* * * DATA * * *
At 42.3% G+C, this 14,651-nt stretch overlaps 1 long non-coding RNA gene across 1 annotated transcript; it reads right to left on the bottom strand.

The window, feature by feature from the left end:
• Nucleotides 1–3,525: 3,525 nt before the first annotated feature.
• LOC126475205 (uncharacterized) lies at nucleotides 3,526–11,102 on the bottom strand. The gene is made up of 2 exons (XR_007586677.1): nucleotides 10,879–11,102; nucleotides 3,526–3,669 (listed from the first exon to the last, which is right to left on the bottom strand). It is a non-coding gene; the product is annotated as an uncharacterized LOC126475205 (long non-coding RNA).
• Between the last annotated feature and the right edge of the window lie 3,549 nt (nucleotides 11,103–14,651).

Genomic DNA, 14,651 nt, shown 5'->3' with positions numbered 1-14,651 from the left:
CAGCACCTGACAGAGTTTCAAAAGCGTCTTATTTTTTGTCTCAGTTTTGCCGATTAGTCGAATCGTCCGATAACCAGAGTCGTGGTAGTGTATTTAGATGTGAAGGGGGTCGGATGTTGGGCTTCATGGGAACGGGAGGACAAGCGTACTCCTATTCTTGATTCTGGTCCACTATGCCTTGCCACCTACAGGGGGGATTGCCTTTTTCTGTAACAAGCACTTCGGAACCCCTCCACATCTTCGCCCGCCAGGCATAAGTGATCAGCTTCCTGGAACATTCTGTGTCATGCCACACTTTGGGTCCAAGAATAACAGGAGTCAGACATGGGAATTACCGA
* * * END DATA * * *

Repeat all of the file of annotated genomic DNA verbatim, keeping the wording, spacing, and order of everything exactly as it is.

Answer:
At 42.3% G+C, this 14,651-nt stretch overlaps 1 long non-coding RNA gene across 1 annotated transcript; it reads right to left on the bottom strand.

The window, feature by feature from the left end:
• Nucleotides 1–3,525: 3,525 nt before the first annotated feature.
• LOC126475205 (uncharacterized) lies at nucleotides 3,526–11,102 on the bottom strand. The gene is made up of 2 exons (XR_007586677.1): nucleotides 10,879–11,102; nucleotides 3,526–3,669 (listed from the first exon to the last, which is right to left on the bottom strand). It is a non-coding gene; the product is annotated as an uncharacterized LOC126475205 (long non-coding RNA).
• Between the last annotated feature and the right edge of the window lie 3,549 nt (nucleotides 11,103–14,651).

Genomic DNA, 14,651 nt, shown 5'->3' with positions numbered 1-14,651 from the left:
CAGCACCTGACAGAGTTTCAAAAGCGTCTTATTTTTTGTCTCAGTTTTGCCGATTAGTCGAATCGTCCGATAACCAGAGTCGTGGTAGTGTATTTAGATGTGAAGGGGGTCGGATGTTGGGCTTCATGGGAACGGGAGGACAAGCGTACTCCTATTCTTGATTCTGGTCCACTATGCCTTGCCACCTACAGGGGGGATTGCCTTTTTCTGTAACAAGCACTTCGGAACCCCTCCACATCTTCGCCCGCCAGGCATAAGTGATCAGCTTCCTGGAACATTCTGTGTCATGCCACACTTTGGGTCCAAGAATAACAGGAGTCAGACATGGGAATTACCGA